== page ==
I had the opportunity to review another Papago! dash cam not long ago, so I had a little bit of an idea of what to expect. When the less expensive Papago! GoSafe S37 Dash Camera arrived, I was still surprised by the quality of this camera.
What is it?
The GoSafe S37 Dash Camera is a Sony sensor based dash cam that records high quality 1080p HD videos at both day and night. Even though it doesn’t have quite the specifications as its more expensive sibling cam, the S780, this one still has a quite a few nice features.
|Screen||2.0″ color LCD display screen|
|Chip||Professional Sony image sensor chip|
|Angle View||Front: 140 ° ultra- wide-angle lens F1.8.|
|GPS||Supports GPS-Antenna (Sold separately)|
|TPMS||Supports PAPAGO! TireSafe D10E TPMS (Sold separately)|
|Video Format||1920X1080P30, 1280X720P30, 640x480P30 .MOV format|
|Storage Device||MicroSD card (Class 10, 8GB or above. Supports up to 128GB)|
|Battery||Built-in super capacitor|
|Dimensions||2.2″ x 2.2″ x 1.2″|
What’s in the box?
- GoSafe S37
- Car Charger
- Suction Cup Mount
- 8GB Micro SD Card
- User Manual
- Warranty Card
Design and features
The Papago! GoSafe S37 Dash Camera turns on automatically when power is applied and begins recording immediately. It records 5-minute segments of video, replacing the oldest files when the memory card is full. Embedded supercapacitors provide enough power to save the recording when power is lost, either from turning off your vehicle or in the event that a crash disrupts power to the camera. A 16gb memory card holds approximately 90 minutes of video files before the files are overwritten, depending on the file format that is chosen.
While recording you can press the down arrow button for 3 seconds to capture a picture without interrupting the video recording. These are saved to a separate “photos” folder on the memory card and are not overwritten.
There’s also an emergency mode, which is activated by pressing the far left button while the device is recording. This mode will lock the current file so that it is not overwritten when the memory card is full. The locking of the file will also occur when the g-force sensor detects a crash – something I declined to test.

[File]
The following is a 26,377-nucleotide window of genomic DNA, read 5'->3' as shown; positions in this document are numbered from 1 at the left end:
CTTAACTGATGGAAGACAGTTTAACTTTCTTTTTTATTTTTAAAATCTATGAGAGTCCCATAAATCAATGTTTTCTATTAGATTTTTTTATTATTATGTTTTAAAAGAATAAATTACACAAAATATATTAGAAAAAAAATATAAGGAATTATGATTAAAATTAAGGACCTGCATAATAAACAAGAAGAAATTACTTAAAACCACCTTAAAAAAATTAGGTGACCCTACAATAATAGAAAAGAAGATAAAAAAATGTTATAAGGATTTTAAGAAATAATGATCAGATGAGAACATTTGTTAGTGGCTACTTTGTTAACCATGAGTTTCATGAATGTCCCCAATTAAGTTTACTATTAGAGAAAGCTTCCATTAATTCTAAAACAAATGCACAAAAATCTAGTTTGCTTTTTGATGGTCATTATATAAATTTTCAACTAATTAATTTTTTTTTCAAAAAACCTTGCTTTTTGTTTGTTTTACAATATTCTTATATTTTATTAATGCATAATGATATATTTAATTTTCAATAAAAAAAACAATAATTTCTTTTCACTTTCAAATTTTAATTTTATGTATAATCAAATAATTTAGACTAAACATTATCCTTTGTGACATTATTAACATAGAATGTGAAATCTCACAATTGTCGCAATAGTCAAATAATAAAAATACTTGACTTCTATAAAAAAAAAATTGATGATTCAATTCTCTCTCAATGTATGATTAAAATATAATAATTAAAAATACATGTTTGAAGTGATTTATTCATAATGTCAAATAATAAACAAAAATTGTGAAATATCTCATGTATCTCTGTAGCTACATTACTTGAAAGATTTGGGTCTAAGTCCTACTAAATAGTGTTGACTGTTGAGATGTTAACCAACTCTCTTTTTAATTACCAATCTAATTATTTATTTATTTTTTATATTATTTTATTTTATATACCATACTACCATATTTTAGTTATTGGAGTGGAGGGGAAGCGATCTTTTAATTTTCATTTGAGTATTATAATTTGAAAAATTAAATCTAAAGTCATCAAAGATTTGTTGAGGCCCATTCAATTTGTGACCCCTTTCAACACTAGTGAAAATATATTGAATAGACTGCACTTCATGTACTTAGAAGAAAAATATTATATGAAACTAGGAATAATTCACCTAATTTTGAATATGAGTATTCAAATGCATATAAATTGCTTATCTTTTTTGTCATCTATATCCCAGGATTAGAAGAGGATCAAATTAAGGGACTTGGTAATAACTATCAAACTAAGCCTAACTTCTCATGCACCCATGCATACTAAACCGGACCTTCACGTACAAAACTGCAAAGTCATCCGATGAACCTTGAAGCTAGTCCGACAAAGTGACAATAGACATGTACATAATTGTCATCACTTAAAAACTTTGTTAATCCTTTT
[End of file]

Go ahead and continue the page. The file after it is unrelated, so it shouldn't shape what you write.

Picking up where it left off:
The camera features a SONY Exmore sensor and a 140-degree ultra-wide angle lens. The lens has an anti-reflection coating as well to eliminate flaring when facing bright lights.
The unit supports a GPS antenna (sold separately) to record speed and for GPS logging on your videos, to automatically correct the time, and for other related functions. Also available is an optional accessory called the TireSafe D10E (sold separately), which enabled the unit to display your tire pressure and temperature in real-time. However, you can only use one of these at a time.
Many of the Papago! cameras have the Papago! Driver Assist Features, which include Stop Sign Recognition, Stop and Go, Driver Fatigue Warning, and Headlight Reminder to help you stay safe on the road. For example, when the unit “sees” a stop sign, it will display a stop sign on the screen and give an audible beep. These features are able to be turned on and off in the settings. The stop sign feature worked well, picking up every stop sign, but if you’re going over 25mph you won’t stop in time. I would be nice if it could pick them up a little farther away. The stop and go feature worked well also, giving a lower toned beep when it detects the car in front of you has started moving, but you haven’t.
The S37 has three recording modes: Automatic Recording (Loop recording), Monitor Mode (1 picture per second to save storage space), and Motion Detection(motion-activated recording). The monitor mode is useful to make a hyperlapse video with, as it saves the pictures as frames of the video.
What I like
I’m not sure if the Sony Exmore sensor isn’t quite as good as the S780’s Starvis sensor or if it’s the difference between the S37 using a .MOV file format instead of .mpeg, but the video wasn’t quite as clear as the S780. However, I think for what it’s designed to do it performs extremely well.
I really liked was the extensive menus and settings, if there’s one thing I like its options and more options. Disabling features you don’t want is really nice.
The S37 comes with its own power plug and separate USB cord, which allows you to use an existing plug if you happen to have one that has a couple of ports on it. The cord is 13 feet long, plenty long enough for you to route it behind panels and out of view.
What needs to be improved
- The Monitor Mode starts a new video every five minutes, instead of every five minutes of recorded video time. This results in a ton of 10 second video clips.
- I felt the buttons on the camera were a little too hard to push. Being that the camera is normally going to be mounted up and out of the way, I think they could have gotten by with buttons that were a little easier to push so that the unit didn’t move when pressing them.
Overall I thought this was a really nice dash camera. It’s really a set it and forget it type of device, with subtle audio cues to let you know it’s working.